We first heard about the Wet Socks Treatment from a local naturopath. Our son Elijah had a lot of ear infections (monthly) in his first and second years of life. We tried everything we knew to try, including seeing this naturopath. When she recommended the wet socks, however, I think we tried it one night but I had the feeling I was torturing my child with cold wet socks so I never followed through on subsequent nights or tried it again.
But then last month, when I had that cough I referred to in the last post, I decided to try it on myself after reading about it in a book on my shelf, An Encyclopedia of Natural Healing for Children and Infants by Mary Bove, N.D. She recommended the wet socks treatment as one possible treatment for bronchitis, which I felt I had and which I was desperate to heal without antibiotics. And you know, the treatment wasn't bad at all. It felt pretty good, in fact, and certainly not uncomfortable. And in the morning when I woke up with dry and warm feet, I did feel much less congested and my cough was easier.
You must follow the steps exactly, though. Here is what you do, and then I'll explain the thinking behind this simple home remedy:
Cotton Socks (wet)
Wool Socks (dry)
Sinkful or bucket of very cold water
Tub or bucket of very warm water
A warm bed
1. Put cotton socks (they don't need to be 100% cotton, just mostly) in a sink of cold, even iced if you want, water. Another option: Mary Bove, in the book above, uses yarrow flower tea to soak the socks in, but I just used water. Yarrow flowers would get the circulation moving even better though. Let the socks soak till they're saturated.
2. Place your feet in a tub or bucket of very warm water, to warm the feet. Soak your feet as long as you want, but make sure the water stays warm and so do your feet.
3. After feet are warm, ring out the cotton socks and put them on your feet.
4. Have the dry wool socks right near you so you can them immediately put them on over and completely covering the wet socks.
5. Go right to bed, making sure the feet stay warm.
6. Do this for three nights in a row. You should feel relief from congestion, as well as dry and warm feet, in the morning.
What Herbalist and Naturopath Mary Bove says in the book is that "this will lessen congestion as the child sleeps." When I googled "wet socks treatment" I found the Bastyr Center for Natural Health site recommending it. It's very much a naturopath thing, as far as I can tell! The Bastyr Center says this:
(Or, in my case, skip the supplements and use herbal remedies. I'm not a big believer in vitamins.)
A natural method of stimulating the immune system and zapping a cold or flu
is called the “wet sock treatment.” The treatment, which is commonly prescribed
by physicians at Bastyr Center for Natural Health, involves putting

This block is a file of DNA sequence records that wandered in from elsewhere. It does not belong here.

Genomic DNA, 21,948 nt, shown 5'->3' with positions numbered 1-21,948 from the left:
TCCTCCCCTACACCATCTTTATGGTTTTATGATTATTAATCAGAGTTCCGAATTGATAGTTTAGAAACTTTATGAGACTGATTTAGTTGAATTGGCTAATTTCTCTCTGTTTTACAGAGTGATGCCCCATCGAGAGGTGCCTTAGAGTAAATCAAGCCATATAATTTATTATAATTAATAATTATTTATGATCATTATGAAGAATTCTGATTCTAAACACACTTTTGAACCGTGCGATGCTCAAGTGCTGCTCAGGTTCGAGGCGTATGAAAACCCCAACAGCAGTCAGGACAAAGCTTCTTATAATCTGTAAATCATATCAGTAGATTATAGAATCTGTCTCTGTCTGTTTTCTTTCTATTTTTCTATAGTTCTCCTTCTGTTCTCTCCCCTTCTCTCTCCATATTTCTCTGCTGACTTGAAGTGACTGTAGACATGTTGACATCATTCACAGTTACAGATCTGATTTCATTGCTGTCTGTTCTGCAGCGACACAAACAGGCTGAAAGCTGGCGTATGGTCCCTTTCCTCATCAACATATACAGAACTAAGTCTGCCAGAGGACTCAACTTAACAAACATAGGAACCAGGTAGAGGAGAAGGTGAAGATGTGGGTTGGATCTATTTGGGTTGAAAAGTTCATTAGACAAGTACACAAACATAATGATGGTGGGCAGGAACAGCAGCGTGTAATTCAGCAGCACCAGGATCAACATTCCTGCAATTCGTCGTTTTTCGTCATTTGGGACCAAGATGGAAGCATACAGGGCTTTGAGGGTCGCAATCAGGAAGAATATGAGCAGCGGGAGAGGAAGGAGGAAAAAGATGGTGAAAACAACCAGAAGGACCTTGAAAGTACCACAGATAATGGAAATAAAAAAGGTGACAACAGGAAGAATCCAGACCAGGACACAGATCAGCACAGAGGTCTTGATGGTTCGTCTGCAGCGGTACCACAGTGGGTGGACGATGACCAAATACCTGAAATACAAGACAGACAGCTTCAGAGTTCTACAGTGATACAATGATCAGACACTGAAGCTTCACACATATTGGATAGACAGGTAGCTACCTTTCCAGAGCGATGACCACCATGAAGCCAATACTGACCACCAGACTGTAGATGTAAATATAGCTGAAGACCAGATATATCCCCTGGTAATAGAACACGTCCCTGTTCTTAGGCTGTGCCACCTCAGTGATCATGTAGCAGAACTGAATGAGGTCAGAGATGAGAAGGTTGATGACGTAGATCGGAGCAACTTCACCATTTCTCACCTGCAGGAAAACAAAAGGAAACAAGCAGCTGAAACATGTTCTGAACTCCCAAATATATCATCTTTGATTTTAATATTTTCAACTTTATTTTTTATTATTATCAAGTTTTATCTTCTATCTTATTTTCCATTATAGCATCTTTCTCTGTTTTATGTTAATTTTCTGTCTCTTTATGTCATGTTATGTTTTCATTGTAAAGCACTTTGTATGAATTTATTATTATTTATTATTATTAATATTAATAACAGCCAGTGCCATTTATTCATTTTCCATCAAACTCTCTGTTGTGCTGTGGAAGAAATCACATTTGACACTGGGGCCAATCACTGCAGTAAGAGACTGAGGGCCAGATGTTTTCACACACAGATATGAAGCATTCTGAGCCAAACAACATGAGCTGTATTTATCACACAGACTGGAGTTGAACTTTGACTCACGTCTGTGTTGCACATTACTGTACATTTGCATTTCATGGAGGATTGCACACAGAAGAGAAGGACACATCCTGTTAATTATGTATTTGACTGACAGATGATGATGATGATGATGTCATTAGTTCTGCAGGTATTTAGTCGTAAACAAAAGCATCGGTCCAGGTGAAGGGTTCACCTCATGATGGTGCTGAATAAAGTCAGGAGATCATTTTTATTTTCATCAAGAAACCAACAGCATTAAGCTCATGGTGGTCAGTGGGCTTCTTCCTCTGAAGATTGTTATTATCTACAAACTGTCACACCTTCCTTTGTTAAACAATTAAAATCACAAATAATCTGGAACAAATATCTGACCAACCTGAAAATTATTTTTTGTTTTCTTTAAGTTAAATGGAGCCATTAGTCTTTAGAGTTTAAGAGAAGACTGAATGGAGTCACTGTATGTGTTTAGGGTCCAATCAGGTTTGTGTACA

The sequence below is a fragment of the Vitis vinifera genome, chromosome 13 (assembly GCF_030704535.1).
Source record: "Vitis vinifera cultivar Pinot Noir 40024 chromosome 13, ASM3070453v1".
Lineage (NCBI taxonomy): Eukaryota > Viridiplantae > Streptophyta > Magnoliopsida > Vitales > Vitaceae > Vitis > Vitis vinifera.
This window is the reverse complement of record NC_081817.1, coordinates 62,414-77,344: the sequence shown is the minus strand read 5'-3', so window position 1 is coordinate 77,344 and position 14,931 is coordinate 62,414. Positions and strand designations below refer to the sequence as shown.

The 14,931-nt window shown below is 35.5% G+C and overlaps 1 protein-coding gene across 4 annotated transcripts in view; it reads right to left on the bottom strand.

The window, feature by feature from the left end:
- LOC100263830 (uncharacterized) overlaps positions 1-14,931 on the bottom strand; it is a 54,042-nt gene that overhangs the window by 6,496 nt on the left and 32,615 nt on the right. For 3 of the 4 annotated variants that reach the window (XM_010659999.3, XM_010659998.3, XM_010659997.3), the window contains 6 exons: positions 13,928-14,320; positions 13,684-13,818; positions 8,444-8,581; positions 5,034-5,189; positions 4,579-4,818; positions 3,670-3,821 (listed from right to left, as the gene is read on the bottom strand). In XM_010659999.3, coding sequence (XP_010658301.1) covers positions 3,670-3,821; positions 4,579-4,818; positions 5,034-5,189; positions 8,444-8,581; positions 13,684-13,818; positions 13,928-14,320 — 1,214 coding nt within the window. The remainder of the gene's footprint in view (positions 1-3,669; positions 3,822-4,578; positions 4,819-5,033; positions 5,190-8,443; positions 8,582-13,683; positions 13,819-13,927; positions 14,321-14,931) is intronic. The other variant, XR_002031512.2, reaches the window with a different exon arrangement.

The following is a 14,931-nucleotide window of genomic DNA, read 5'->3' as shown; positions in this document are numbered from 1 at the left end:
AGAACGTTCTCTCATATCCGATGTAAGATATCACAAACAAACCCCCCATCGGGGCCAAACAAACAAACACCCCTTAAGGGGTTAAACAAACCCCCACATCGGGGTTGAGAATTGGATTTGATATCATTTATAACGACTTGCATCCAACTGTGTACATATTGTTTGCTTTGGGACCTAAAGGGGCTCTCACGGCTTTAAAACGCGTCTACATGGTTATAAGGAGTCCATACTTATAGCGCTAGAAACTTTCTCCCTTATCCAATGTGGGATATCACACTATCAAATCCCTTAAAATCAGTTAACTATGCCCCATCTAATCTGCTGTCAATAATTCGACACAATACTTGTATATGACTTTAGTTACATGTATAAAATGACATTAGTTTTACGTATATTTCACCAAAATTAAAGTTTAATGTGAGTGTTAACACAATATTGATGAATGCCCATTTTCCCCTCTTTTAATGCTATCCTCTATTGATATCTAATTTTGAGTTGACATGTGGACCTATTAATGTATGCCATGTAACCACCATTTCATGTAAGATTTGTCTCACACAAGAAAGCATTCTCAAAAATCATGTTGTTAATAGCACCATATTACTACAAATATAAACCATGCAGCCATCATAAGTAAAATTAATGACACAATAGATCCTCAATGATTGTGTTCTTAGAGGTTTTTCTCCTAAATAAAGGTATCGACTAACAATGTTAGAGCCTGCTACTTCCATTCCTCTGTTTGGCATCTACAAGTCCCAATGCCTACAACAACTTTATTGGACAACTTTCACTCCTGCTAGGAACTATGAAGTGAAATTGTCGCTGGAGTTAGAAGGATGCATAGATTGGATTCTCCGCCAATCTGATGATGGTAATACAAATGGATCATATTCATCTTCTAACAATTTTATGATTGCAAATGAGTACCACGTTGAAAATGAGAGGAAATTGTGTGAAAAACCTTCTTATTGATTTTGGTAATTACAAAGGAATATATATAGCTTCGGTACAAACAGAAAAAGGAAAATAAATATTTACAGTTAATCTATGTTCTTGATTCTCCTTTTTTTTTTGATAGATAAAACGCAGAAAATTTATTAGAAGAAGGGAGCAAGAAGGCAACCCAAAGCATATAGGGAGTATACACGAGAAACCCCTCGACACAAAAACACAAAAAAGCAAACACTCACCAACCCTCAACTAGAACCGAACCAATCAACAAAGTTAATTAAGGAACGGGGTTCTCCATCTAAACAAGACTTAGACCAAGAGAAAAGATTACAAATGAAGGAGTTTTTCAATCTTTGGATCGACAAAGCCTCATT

on ice-cold socks and … are you ready for this? … sleeping in them!
It may sound strange, but it works because it rallies the body’s
defenses, according to Jamey Wallace, ND, clinic medical director at Bastyr Center for Natural
Health. And the best part about it is that it uses the healing power of nature
and doesn’t cost
The treatment is known as a "heating compress,” meaning that it's up to the
body to heat the cold, wet socks, says Dr. Wallace. “The body reacts to the cold
socks by increasing blood circulation, which also stimulates the immune system.
You have to ‘rev up’ the immune system, so it’s ready for battle against the
affliction or condition.”
This treatment acts to reflexively increase the circulation and
decrease congestion in the upper respiratory passages, head and throat. It also
has a sedating action, and many patients report that they sleep much better
during the treatment. The treatment is also effective for pain relief and
increases the healing response during acute infections.
The wet sock treatment is used in conjunction with other modalities to
treat inflammation, infection or soreness of the throat, headaches, migraines,
nasal congestion, upper respiratory infections, coughs, bronchitis and sinus
It’s best to start the wet sock treatment on first day of an illness,
ideally repeating it for three nights in a row. People with chronic conditions
or a compromised immunity should consult with a doctor before starting the wet
sock treatment. Dr. Wallace also points out, “The wet sock treatment is only one
component of an integrated treatment plan that includes hydration, proper
nutrition and immunity-boosting supplements.”
Do you remember the scene in the latest movie version of Little Women--the one that stars Winona Ryder and Susan Sarandon--in which sister Beth is almost dead from scarlet fever and Marmee whisks in from traveling and immediately feels Beth's feet? Her feet are ice cold while her head is burning with fever. Marmee immediately uses a remedy which is similar to this wet socks treatment, though I can't say for sure if it's exactly the same thing. Cold water and vinegar on the feet bring the fever down and out, and in the case of Beth it broke the fever and she was healed.
I think the wet socks treatment is an important home remedy for people to know about. It's simple, cheap and can be very effective in easing respiratory congestion and fever. In my case of bronchitis, it really seemed to help. The next morning, I was much less congested. I repeated the treatment for three nights, as recommended, and each morning I was a little better than the day before.
A person with very little herbal or medical knowledge could try this treatment and it might just provide deep healing!